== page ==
2.  Road ID {$17.99 – $29.99}

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Whether you wear it on your ankle, wrist, or loop it through your shoe laces, a Road ID is not really a health gadget, but rather a safety must-have.  There are only so many miles a person can run on the treadmill before going crazy and must hit the pavement.

No one enjoys thinking about the risks involved with running outside {or any outdoor activity}, but the reality is that accidents happen.  Whenever I leave the house Ryan tells me to have fun and “be safe.”  A Road ID can’t prevent accidents from happening, but it can provide important information if something ever was to happen and someone found you.  You can personalize your ID band to include: badges, an inspirational message, and vital health information.  You can even get one for your pup.  I don’t have a Road ID, but I plan to order one in the immediate future.

3.  JUNE by netatmo {$99}

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I never heard about JUNE before I researched items for this post.  But wow, it sounds really cool!  Like many, I enjoy sitting outside by the pool or at the beach in the summer, but with my history of melanoma I tend to be more cognizant about slathering on the sunscreen.  Despite my best efforts though, I occasionally still burn.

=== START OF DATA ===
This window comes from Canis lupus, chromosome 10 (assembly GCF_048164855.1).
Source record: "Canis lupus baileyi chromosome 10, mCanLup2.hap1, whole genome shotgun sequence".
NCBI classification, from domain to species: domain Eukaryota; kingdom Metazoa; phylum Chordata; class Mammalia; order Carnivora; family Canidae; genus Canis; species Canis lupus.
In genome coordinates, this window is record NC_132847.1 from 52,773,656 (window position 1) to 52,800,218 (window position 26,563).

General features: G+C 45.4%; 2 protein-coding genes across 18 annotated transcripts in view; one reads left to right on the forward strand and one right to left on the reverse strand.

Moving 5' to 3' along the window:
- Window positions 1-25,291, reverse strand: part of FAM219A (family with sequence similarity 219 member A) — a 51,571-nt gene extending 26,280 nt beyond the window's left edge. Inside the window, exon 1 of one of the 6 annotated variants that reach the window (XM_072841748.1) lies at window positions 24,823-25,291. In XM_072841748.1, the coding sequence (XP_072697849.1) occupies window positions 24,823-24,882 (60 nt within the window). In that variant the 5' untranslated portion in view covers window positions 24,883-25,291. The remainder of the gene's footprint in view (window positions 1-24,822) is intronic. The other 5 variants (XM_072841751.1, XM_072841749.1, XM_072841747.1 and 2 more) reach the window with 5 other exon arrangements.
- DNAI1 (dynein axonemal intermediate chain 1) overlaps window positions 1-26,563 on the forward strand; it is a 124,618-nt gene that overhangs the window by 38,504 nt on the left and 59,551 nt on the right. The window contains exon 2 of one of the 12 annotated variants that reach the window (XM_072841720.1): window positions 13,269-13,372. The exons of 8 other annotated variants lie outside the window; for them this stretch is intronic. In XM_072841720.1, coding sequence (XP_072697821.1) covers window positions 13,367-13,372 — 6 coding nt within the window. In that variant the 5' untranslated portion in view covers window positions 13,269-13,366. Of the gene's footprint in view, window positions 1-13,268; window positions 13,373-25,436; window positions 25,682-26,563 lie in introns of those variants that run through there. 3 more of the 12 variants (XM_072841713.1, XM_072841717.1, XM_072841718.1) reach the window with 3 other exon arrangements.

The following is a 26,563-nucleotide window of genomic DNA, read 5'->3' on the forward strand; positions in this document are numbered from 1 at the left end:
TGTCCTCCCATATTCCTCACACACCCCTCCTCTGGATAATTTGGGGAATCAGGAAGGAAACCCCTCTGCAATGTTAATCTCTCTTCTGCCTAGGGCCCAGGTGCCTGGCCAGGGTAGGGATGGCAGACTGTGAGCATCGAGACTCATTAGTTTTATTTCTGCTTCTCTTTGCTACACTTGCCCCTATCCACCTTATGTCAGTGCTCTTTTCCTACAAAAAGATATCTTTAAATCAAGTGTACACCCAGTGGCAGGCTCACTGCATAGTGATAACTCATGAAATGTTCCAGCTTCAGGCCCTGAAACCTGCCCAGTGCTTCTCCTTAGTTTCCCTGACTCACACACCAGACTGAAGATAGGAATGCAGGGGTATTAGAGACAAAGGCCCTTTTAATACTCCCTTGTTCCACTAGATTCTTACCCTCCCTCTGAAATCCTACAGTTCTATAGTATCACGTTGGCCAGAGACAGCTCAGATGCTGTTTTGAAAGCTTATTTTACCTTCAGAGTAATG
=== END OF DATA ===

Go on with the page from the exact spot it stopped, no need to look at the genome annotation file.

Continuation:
JUNE measures sun exposure and provides real-time advice via smartphone.  It can suggest the best SPF lotion based on your skin and UV levels, when lotion needs to be reapplied, if you should cover-up, or when it’s time to move into the shade.  Plus, it looks like a nice pendant bracelet.  My only hesitation is that I wouldn’t want to have a white stripe around my wrist because that’s where the band was positioned.

4.  Brita Sport Bottle {$9.99}